I just purchased new pans. Tuesday Morning was having a sale. I did some research, picked them up for a good price, and—hoo boy. Now that I have pans, I MUST cook, right?
Or am I once more being caught up in my best intentions?
This is a dangerous question for me. I have more visions of what I want to do than I have the actual time to follow-up on any of them. I like deadlines because, if nothing else, they tell me exactly what I truly must do. Otherwise, I behave like a one-winged bumblebee. I sound busy but the reality is I’m going around in circles.
For the first time in ages, I am caught up on deadlines and family. The next wedding is years away, all current babies have been birthed, and everyone is where they are, doing what they should be doing.
Now, is my time to dream and plan . . . so I purchased pans . . . and I live alone . . . and really don’t cook much.
Okay, here is what I want to tell myself:
- Indulge. Don’t let this downtime go to waste. I’m meeting up with friends I don’t see often enough, especially when my nose is to the grindstone. I write about human connections, and I need to live what I write.
- Yes, I want to set new goals. I believe a writer must always set new goals and I’m not talking just about business. I need creative goals. Cooking is creative, no? I will also take a class on specialty paint finishes. I’ll reimagine the space I live in.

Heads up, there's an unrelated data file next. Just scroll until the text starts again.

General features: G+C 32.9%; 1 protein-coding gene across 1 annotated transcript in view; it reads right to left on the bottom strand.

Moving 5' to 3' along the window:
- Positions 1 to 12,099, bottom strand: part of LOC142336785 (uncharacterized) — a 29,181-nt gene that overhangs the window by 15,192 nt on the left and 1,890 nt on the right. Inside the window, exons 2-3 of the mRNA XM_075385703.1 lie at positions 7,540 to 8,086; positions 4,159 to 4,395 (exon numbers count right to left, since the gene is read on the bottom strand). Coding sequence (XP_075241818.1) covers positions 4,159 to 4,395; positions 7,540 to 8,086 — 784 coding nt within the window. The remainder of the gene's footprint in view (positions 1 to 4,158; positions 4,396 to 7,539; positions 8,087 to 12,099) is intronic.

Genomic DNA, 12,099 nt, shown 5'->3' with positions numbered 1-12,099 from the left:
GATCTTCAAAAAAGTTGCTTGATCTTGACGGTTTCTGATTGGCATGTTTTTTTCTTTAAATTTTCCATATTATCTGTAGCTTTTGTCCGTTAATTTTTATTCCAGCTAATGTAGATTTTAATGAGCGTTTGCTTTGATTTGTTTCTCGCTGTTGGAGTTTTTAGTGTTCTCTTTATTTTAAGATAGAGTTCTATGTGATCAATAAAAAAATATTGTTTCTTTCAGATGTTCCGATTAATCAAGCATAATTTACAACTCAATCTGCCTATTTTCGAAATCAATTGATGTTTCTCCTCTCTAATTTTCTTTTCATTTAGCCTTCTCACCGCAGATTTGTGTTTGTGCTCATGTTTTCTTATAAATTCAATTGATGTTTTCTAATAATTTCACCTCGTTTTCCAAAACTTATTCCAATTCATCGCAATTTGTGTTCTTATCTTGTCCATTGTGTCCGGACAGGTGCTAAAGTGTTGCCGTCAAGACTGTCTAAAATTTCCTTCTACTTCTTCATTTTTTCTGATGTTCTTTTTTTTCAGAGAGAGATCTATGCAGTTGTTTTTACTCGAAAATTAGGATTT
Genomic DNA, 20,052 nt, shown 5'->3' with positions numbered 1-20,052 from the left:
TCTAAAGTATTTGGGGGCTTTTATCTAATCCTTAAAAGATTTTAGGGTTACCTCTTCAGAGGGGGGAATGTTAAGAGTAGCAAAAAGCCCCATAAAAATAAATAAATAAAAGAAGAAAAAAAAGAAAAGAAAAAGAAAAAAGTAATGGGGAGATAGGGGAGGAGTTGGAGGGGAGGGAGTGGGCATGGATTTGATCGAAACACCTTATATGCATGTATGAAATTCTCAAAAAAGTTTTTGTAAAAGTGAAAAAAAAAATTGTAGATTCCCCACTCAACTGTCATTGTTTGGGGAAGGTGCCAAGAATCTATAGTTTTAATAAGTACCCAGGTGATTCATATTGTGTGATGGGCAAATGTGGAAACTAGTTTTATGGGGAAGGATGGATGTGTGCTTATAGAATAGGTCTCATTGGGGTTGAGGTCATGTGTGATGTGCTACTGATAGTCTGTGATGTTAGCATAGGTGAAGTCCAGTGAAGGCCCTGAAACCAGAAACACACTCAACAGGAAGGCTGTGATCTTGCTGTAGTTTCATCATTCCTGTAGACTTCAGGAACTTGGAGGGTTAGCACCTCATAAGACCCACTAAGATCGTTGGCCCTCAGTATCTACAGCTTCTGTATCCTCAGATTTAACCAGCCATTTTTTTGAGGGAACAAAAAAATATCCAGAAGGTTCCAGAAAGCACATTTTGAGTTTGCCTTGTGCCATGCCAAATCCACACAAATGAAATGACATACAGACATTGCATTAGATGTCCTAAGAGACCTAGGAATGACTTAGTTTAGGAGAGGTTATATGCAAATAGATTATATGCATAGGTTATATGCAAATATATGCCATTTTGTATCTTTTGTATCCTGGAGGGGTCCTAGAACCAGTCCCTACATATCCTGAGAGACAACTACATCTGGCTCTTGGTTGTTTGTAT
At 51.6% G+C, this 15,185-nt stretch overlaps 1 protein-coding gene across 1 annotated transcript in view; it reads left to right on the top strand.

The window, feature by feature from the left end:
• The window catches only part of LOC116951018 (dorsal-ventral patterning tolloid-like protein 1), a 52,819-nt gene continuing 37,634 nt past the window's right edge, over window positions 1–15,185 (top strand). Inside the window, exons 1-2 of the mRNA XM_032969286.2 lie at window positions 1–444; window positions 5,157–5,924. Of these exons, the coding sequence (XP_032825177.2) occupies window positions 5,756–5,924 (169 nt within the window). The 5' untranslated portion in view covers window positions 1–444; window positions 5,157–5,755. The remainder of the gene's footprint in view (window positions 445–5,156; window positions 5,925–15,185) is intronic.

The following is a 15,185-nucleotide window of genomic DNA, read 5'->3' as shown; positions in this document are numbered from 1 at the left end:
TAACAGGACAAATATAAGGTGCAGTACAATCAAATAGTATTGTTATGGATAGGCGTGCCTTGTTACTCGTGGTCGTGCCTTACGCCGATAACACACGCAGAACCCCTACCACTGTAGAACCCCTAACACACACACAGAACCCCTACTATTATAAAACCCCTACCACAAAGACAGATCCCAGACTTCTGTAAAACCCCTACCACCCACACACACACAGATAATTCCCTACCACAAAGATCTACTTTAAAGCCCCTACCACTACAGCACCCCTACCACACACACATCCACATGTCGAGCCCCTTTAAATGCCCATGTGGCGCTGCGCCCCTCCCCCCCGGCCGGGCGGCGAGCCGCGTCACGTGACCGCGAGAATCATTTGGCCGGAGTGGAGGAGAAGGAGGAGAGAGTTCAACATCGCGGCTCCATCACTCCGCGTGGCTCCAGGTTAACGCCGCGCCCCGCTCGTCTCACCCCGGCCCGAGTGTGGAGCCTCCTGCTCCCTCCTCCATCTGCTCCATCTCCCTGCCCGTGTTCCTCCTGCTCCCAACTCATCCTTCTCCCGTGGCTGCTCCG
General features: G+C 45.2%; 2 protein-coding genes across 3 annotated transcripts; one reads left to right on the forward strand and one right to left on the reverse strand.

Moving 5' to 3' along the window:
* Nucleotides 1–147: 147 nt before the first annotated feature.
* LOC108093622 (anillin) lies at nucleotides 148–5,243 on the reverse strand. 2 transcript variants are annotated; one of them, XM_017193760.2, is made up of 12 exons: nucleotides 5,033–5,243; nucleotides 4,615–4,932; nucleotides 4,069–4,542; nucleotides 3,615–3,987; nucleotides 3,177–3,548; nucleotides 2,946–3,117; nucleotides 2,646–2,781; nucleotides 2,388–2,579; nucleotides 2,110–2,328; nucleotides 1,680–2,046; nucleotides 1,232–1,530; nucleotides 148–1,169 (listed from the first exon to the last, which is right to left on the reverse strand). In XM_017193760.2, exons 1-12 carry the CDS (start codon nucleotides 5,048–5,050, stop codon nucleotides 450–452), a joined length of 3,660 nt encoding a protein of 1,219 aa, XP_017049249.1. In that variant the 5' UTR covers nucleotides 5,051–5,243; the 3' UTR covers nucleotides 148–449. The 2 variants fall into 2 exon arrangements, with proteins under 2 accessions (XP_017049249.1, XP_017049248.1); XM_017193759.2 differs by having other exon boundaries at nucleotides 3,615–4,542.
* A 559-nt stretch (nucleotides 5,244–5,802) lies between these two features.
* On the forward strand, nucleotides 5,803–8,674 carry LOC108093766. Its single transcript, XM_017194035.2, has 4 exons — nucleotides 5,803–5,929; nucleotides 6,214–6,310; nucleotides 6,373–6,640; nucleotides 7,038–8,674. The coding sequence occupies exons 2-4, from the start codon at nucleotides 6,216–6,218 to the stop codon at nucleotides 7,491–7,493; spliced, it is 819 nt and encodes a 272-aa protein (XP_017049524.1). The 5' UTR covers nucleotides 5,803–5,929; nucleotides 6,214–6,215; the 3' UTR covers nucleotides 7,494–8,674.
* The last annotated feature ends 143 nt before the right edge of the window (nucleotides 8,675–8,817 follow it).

- Schedule. Planning is essential to success. Yes, an emergency can throw every good intention out the window, but that shouldn’t stop me from asking what is it that I truly want, and then making a plan, and scheduling it, to achieve my goals. By the way, I also need to plan downtime. The muse must be fed and that is also true of my friends. Perhaps buying those pans wasn’t so silly after all
- Evaluate. Now is the time to consider my business needs. In my writing life, my computer is my single most important writing tool. I need to consider new software to ensure I’m making the best use of my time possible. I also review phone and internet services along with insurance and all other business needs at least once a year.
Let me add to that last point. Sometimes I meet writers who are gimping along on sub-standard, out of date equipment. Not good. They are devaluing their work. They are saying that the tools of their craft takes second place to everything else in their lives. I don’t believe I must have the very best to do good work. However, I must have the ability to operate effectively in the current publishing environment. Or to use the pan analogy—when the Teflon starts scratching or flaking, it is time to upgrade.
And the bottom line with all of my best intentions is that I want to set myself up for success. I may miss the mark, but at least I am heading in the right direction.
Hmmm . . . I wonder if I need a new stove?